Chambers stood his ground, arguing that BSN Denver was little more than a “fan blog” and its writers didn’t meet the standards of journalistic integrity expected by the PHWA:
No, we won't. We won't credential bloggers who "cover" the team from TV and @ThePHWA can't have members we can't protect. Very strong ethics policy there. If you can get away with ALL CAPS F-BOMBS with your employer and chirp at your peers you aren't for us. https://t.co/wrNIZcnQTK
— Mike Chambers (@MikeChambers) January 27, 2018
The exchange, which grew even more heated, demonstrates many of the reasons why critics don’t think journalists should be voting on sports awards at all. From baseball, to basketball, to hockey, and even in golf and horse racing, sports writers hold balloting power over the industries they cover.
“This kind of voting puts journalists in the position of making the news that they then are expected to cover,” writes Gene Foreman in The Ethical Journalist. “The problem is compounded when huge sums of money ride on their decisions.”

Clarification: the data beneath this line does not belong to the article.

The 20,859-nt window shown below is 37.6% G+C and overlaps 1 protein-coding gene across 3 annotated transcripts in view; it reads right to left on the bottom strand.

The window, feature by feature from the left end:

Many athletes have performance-based bonuses in their contracts. In the case of hockey, the 41 finalists voted on by the PHWA in nine awards categories could earn (depending on a player’s tenure in the league) a combined $4.12 million in bonuses. In baseball, the bonuses are even higher. According to Forbes, Clayton Kershaw, the second-most valuable player in baseball, will get a $1 million bonus if he wins the Cy Young Award for best pitcher in 2018—an honor voted on by the Baseball Writers of America. In one recent season, the six finalists for the Cy Young and MVP awards earned a combined $3.2 million in bonuses.
The most lucrative bonuses are in basketball, where being voted onto the All-NBA Team by the US Basketball Writers can make a player eligible for a “supermax” contract deal. Karl-Anthony Towns, of the Minnesota Timberwolves, was nominated to the All-NBA Team and became eligible for a $40 million raise. And the contract of Joel Embiid, of the Philadelphia 76ers, required that he be named to the first All-NBA Team to get a $30 million salary bump. The writers voted him onto the second team, so he lost out on the money.
With so much money at stake, some sports writers wonder if their votes are affecting competition in the NBA.